Mike Pride: ‘I just wanted to do my job and go home’
With Meg Heckman, my journalistic colleague, I interviewed dozens of World War II veterans for an oral history project and book called We Went to War. I also helped Steve Raymond, a survivor of the Bataan Death March, write his memoir, Too Dead to Die. One common thread in these men’s stories was this: “I just wanted to do my job and go home.”
During my research for Our War, my new book about the Civil War, I saw the same sentiment in the soldiers’ letters as that war ground on. For my final chapter I went looking for a man who represented this near-universal wish of soldiers in all wars.
The man I found was Ransom Sargent of New London, a fifer in the 11th New Hampshire Volunteers. Sargent married a local woman, Maria French, in August 1862 and mustered into his regiment 17 days later. Then, for more than a thousand days, he did not see her.
Sargent’s letters to Maria, transcripts of which are in the Rauner Special Collections at Dartmouth College, often express his yearning to touch her or look into her eyes. In 1865, as the war neared its end, he wrote: “Oh! I could read your thoughts sometimes, dear Maria, and what joy it gave me for I knew that tender look of passion was bestowed only on me. You are my only hope of happiness in the future. All my plans and bright anticipations could never be realized if you did not share my joys.”
My chapter on Sargent, called “Homecoming,” has three points: the “I just want to go home” attitude of the soldiers, New Hampshire’s transition from war to peace and the efforts of the citizenry to welcome the soldiers home.
Two recent events, one personal, the other a local news item, reminded me of this “Homecoming” chapter.
The personal occasion was a brief run-in at a restaurant with a stranger about my age who was wearing a Florida Gator cap. I told him I had gone to Florida, and he asked me when. I said I had only attended for two years during the Vietnam era, then been drafted. He said, “Thank you for your service.”
That is a common expression these days, but no one had ever said it to me. I thanked the man for thanking me. But as sincere as I meant to be, neither his thanks nor my response altered my feelings about coming home in 1970.
Then I began to read about an event in Concord tomorrow to welcome home Vietnam veterans. I hope lots of veterans and citizens show up, and I hope the veterans feel the love.
I am not a veteran of that war. I served in the army at its height, but rather than accept the draft, I enlisted for four years in exchange for a guarantee of language school. I learned Russian, trained on special radios and went to Germany to intercept and analyze Soviet military communications in East Germany.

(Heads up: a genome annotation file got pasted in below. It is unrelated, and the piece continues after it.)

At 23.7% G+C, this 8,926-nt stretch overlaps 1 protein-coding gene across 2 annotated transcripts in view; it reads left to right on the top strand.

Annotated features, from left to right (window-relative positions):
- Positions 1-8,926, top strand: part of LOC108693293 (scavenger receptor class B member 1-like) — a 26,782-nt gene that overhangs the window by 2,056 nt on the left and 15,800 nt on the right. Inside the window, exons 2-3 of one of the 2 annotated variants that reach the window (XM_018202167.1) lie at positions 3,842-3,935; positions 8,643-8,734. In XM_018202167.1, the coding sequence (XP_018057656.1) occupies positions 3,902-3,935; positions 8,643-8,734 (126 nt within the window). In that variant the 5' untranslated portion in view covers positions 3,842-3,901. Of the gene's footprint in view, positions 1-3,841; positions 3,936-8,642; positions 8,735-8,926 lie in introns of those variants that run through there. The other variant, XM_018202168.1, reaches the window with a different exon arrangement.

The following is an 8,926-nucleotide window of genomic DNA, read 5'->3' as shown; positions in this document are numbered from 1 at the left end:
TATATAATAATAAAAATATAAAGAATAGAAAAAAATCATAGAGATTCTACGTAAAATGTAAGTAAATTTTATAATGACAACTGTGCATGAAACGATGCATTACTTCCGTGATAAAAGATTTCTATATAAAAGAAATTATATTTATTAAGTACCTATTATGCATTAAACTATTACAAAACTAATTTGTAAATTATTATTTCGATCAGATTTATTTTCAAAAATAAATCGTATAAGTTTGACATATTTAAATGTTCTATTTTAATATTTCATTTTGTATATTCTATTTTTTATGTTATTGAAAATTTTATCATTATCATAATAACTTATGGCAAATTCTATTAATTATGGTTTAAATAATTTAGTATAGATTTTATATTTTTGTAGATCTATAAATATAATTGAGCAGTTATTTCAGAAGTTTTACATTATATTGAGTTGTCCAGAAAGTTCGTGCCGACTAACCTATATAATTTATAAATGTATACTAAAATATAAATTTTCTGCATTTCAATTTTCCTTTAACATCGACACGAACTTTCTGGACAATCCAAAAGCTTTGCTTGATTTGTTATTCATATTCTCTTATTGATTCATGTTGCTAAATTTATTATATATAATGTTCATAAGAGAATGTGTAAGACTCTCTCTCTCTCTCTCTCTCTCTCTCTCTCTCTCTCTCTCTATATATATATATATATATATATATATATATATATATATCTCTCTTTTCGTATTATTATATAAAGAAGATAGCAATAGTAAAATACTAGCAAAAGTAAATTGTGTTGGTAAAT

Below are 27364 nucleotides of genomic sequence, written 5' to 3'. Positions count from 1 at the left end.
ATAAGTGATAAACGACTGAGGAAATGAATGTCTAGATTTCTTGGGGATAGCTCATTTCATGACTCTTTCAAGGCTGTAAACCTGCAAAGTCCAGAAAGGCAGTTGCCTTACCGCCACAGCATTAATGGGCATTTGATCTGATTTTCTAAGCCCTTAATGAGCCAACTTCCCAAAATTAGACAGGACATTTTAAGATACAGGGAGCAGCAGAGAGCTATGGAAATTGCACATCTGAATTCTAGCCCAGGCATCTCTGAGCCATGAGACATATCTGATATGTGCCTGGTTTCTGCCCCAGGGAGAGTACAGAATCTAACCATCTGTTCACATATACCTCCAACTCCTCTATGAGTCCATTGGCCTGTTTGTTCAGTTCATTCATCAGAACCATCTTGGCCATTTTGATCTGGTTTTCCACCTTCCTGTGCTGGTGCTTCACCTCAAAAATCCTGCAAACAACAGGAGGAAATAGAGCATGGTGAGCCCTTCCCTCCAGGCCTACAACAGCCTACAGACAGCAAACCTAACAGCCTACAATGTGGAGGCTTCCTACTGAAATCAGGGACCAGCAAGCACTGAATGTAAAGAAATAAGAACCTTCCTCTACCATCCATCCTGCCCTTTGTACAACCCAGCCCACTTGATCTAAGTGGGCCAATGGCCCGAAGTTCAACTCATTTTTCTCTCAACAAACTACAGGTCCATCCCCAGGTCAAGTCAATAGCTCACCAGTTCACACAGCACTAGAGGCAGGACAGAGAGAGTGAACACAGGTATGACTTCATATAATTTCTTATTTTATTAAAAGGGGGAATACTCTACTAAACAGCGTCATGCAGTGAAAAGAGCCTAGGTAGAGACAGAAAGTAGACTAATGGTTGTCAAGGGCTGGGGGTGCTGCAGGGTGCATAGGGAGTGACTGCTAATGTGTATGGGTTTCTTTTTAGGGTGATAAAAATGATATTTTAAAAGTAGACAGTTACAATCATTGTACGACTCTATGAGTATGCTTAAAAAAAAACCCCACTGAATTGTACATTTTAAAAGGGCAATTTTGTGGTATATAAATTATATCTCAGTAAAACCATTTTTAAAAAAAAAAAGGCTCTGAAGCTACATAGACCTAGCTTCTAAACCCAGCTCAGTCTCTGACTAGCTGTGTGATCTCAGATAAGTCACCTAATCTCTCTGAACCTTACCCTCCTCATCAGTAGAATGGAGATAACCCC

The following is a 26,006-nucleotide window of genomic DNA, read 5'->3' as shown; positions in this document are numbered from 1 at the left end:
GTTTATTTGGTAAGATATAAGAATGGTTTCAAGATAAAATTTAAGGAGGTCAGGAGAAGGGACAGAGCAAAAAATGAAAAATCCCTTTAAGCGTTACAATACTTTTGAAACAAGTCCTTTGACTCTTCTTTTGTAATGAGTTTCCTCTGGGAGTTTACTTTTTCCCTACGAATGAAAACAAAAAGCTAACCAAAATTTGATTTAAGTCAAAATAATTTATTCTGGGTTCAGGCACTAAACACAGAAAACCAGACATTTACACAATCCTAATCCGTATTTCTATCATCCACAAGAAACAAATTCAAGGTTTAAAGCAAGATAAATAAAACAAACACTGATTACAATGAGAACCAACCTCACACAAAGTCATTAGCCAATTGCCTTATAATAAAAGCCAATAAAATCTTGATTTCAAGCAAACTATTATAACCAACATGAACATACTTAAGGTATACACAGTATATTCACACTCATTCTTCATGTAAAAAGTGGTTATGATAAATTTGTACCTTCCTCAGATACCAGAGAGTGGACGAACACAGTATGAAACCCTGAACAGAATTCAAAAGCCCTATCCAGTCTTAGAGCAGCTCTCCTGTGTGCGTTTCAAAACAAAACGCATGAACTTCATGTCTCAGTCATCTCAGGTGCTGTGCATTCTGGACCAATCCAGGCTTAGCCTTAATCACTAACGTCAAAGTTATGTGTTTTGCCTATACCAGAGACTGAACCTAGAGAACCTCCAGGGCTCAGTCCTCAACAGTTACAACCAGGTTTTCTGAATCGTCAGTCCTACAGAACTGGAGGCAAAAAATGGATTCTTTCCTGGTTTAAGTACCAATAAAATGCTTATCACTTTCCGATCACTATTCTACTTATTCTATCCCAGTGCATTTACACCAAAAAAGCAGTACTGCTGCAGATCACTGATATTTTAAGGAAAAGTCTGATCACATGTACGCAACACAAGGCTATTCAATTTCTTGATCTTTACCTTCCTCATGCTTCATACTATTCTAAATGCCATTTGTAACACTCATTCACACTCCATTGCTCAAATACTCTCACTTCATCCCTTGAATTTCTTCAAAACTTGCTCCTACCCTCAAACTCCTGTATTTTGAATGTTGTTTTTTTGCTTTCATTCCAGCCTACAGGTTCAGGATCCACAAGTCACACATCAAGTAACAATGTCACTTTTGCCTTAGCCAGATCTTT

In early 1970, I married Monique Praet, a Belgian teacher I had met in Germany. A short time later, I received orders to come home. I had been in Germany for two years by then. It had been a terrible time for my country, marked by unending, unwinnable war, political violence and assassination.
I, meanwhile, had come to appreciate the European mentality, which, for obvious reasons, was skeptical of war.
I packed my duffel bag, put on my dress uniform and caught my flight home in Frankfurt. Monique flew to Florida, where my parents lived. My military flight landed early in the morning at McGuire Air Force Base in New Jersey. There we boarded buses for the Philadelphia airport for flights to our next stations. Mine was Fort Gordon, near Augusta, Ga.
That morning in the Philadelphia airport was my homecoming, and I will never forget it.
From the moment I walked in wearing my uniform, the civilians in their double-knit suits and bellbottoms, miniskirts and flowery blouses, had two reactions to my presence. Some looked upon me with scorn, as though I had just returned from spearing Vietnamese babies with a cackle and hoisting them on my bayonet. The others stared right through me, as though I were invisible.
As soon as I realized my uniform made me a pariah, I found a restroom and changed into civvies.
The ironies of this experience were thick. I had never been to Vietnam. While many of my brothers-in-arms had, and while I admired their courage, I knew many – perhaps most – had gone against their will. Personally, I had always opposed the Vietnam War and identified with the peace protesters.
In the last months of my enlistment, one of my duties was the funeral detail. I was on the firing squad for the burial of half a dozen men killed in Vietnam. More than 40 years later, thinking about this can still move me to tears.
I hope the Vietnam War veterans who turn out tomorrow find some satisfaction and closure in Concord’s belated welcome.
As for my Civil War fifer, Ransom Sargent, he marched and played in two parades in downtown Concord in June 1865, and he wasn’t thrilled about it. “They kept us parading up and down the street until dark, as tired as the men were,” he wrote Maria after the first one. He thought the next day’s parade might be rained out, but no such luck.
When it was over, the burning ambition of nearly every soldier came true for Ransom Sargent: He hopped a train to New London 30 miles away and went home to his Maria.
(Mike Pride is the former editor of the Monitor. This column originally appeared as part of his blog, our-war.com.)